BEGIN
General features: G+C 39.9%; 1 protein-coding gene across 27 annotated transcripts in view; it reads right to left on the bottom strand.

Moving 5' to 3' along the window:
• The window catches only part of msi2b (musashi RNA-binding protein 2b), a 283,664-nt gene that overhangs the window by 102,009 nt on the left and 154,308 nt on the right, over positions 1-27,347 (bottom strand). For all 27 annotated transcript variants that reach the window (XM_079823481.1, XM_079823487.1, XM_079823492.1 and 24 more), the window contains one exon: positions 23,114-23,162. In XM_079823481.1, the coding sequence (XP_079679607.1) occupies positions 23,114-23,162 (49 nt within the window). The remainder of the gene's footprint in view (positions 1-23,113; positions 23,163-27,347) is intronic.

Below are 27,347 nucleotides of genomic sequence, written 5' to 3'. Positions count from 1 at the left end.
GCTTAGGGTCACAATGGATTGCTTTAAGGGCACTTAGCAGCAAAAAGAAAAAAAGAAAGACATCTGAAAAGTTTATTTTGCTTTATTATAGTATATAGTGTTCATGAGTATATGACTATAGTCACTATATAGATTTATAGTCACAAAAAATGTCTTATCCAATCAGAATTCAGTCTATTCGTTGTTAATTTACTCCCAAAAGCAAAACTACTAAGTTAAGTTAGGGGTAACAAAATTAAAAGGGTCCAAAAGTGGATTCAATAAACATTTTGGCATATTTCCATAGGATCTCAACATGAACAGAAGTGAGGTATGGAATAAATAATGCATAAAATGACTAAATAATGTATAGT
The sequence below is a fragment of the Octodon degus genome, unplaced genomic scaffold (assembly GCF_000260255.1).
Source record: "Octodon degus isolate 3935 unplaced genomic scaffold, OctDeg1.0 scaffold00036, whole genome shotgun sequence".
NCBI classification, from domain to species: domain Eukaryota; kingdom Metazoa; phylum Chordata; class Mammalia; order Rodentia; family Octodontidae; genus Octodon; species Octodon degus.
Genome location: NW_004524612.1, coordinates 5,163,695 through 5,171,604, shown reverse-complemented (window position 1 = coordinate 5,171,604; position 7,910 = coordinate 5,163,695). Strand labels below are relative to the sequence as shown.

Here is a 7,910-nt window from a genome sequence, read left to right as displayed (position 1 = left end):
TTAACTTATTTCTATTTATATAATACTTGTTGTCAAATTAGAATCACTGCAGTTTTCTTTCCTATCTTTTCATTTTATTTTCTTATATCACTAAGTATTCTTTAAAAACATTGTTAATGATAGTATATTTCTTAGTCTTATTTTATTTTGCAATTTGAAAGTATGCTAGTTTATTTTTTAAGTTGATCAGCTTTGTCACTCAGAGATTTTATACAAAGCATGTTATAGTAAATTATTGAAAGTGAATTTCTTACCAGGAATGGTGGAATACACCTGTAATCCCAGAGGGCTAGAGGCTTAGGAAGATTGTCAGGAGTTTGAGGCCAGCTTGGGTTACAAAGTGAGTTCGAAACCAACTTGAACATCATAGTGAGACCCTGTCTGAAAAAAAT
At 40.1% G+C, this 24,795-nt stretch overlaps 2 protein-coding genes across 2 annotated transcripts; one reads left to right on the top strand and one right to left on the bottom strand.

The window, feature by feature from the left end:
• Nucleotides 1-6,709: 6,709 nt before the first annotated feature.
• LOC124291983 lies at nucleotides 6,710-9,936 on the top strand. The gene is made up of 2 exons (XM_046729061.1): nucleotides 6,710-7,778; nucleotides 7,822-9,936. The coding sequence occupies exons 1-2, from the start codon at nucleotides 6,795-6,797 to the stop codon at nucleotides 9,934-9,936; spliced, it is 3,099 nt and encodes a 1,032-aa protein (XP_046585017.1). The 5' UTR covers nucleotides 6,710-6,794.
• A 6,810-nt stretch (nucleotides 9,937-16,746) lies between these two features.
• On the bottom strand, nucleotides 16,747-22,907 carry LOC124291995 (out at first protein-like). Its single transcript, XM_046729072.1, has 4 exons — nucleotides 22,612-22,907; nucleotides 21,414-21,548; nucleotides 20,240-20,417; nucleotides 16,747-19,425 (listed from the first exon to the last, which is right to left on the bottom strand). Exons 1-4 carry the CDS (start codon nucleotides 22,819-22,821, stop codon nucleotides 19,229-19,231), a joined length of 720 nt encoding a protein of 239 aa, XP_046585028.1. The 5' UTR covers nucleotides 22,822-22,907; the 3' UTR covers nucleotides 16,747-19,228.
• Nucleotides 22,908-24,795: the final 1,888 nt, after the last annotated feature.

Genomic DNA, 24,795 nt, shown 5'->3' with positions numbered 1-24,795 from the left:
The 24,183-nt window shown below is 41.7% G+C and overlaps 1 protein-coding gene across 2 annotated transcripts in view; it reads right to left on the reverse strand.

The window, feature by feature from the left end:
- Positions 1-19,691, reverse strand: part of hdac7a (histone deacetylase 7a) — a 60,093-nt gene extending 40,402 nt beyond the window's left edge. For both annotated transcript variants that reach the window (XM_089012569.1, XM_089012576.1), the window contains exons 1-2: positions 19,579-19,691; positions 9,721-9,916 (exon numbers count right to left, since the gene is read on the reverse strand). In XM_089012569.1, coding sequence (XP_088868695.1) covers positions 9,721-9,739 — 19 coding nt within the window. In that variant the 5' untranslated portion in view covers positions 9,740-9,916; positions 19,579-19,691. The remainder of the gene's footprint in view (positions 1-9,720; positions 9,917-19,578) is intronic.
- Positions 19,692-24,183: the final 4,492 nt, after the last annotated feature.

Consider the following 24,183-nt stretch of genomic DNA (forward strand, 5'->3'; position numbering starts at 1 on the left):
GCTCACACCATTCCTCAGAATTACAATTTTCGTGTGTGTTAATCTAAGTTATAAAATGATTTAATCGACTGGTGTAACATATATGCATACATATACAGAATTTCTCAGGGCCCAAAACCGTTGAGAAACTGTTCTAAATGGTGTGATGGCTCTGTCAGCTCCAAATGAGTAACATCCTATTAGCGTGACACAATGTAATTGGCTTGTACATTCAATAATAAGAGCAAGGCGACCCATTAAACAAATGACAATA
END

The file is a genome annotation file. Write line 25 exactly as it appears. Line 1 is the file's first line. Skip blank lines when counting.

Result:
GCTCACACCATTCCTCAGAATTACAATTTTCGTGTGTGTTAATCTAAGTTATAAAATGATTTAATCGACTGGTGTAACATATATGCATACATATACAGAATTTCTCAGGGCCCAAAACCGTTGAGAAACTGTTCTAAATGGTGTGATGGCTCTGTCAGCTCCAAATGAGTAACATCCTATTAGCGTGACACAATGTAATTGGCTTGTACATTCAATAATAAGAGCAAGGCGACCCATTAAACAAATGACAATA